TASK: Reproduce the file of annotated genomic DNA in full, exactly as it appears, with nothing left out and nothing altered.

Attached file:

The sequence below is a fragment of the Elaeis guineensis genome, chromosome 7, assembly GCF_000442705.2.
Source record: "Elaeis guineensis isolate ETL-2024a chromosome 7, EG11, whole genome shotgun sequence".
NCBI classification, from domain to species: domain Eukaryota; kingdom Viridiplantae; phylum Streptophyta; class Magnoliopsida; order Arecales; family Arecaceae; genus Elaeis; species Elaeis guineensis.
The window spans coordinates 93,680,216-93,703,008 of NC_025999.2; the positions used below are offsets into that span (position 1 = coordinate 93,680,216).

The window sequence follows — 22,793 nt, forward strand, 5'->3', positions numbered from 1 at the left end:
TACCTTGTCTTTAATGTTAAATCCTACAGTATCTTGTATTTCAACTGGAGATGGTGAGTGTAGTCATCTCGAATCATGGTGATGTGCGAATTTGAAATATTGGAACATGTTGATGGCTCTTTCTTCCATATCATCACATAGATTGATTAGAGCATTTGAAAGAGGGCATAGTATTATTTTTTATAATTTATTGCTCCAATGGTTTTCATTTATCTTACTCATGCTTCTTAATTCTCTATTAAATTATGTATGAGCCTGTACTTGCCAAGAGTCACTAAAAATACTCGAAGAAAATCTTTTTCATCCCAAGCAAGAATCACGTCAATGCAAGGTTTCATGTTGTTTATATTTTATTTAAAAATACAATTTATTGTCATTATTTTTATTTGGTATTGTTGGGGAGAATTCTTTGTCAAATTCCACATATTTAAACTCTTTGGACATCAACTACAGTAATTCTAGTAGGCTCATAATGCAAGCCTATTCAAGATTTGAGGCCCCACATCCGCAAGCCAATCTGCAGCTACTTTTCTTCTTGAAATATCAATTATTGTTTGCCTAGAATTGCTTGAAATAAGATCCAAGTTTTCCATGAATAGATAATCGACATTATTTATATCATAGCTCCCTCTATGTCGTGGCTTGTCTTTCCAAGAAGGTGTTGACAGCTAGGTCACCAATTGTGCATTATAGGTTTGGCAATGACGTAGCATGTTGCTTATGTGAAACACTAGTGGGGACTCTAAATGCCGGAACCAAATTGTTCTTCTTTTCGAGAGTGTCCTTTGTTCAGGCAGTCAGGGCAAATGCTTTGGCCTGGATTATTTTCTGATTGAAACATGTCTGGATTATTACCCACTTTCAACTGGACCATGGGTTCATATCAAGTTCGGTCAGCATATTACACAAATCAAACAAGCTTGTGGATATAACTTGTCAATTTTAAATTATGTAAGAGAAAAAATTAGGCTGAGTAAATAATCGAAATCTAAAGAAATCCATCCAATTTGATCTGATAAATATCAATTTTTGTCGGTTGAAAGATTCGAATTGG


The sequence below is a fragment of the Elaeis guineensis genome, chromosome 7, assembly GCF_000442705.2.
Source record: "Elaeis guineensis isolate ETL-2024a chromosome 7, EG11, whole genome shotgun sequence".
NCBI classification, from domain to species: domain Eukaryota; kingdom Viridiplantae; phylum Streptophyta; class Magnoliopsida; order Arecales; family Arecaceae; genus Elaeis; species Elaeis guineensis.
The window spans coordinates 93,680,216-93,703,008 of NC_025999.2; the positions used below are offsets into that span (position 1 = coordinate 93,680,216).

The window sequence follows — 22,793 nt, forward strand, 5'->3', positions numbered from 1 at the left end:
TACCTTGTCTTTAATGTTAAATCCTACAGTATCTTGTATTTCAACTGGAGATGGTGAGTGTAGTCATCTCGAATCATGGTGATGTGCGAATTTGAAATATTGGAACATGTTGATGGCTCTTTCTTCCATATCATCACATAGATTGATTAGAGCATTTGAAAGAGGGCATAGTATTATTTTTTATAATTTATTGCTCCAATGGTTTTCATTTATCTTACTCATGCTTCTTAATTCTCTATTAAATTATGTATGAGCCTGTACTTGCCAAGAGTCACTAAAAATACTCGAAGAAAATCTTTTTCATCCCAAGCAAGAATCACGTCAATGCAAGGTTTCATGTTGTTTATATTTTATTTAAAAATACAATTTATTGTCATTATTTTTATTTGGTATTGTTGGGGAGAATTCTTTGTCAAATTCCACATATTTAAACTCTTTGGACATCAACTACAGTAATTCTAGTAGGCTCATAATGCAAGCCTATTCAAGATTTGAGGCCCCACATCCGCAAGCCAATCTGCAGCTACTTTTCTTCTTGAAATATCAATTATTGTTTGCCTAGAATTGCTTGAAATAAGATCCAAGTTTTCCATGAATAGATAATCGACATTATTTATATCATAGCTCCCTCTATGTCGTGGCTTGTCTTTCCAAGAAGGTGTTGACAGCTAGGTCACCAATTGTGCATTATAGGTTTGGCAATGACGTAGCATGTTGCTTATGTGAAACACTAGTGGGGACTCTAAATGCCGGAACCAAATTGTTCTTCTTTTCGAGAGTGTCCTTTGTTCAGGCAGTCAGGGCAAATGCTTTGGCCTGGATTATTTTCTGATTGAAACATGTCTGGATTATTACCCACTTTCAACTGGACCATGGGTTCATATCAAGTTCGGTCAGCATATTACACAAATCAAACAAGCTTGTGGATATAACTTGTCAATTTTAAATTATGTAAGAGAAAAAATTAGGCTGAGTAAATAATCGAAATCTAAAGAAATCCATCCAATTTGATCTGATAAATATCAATTTTTGTCGGTTGAAAGATTCGAATTGG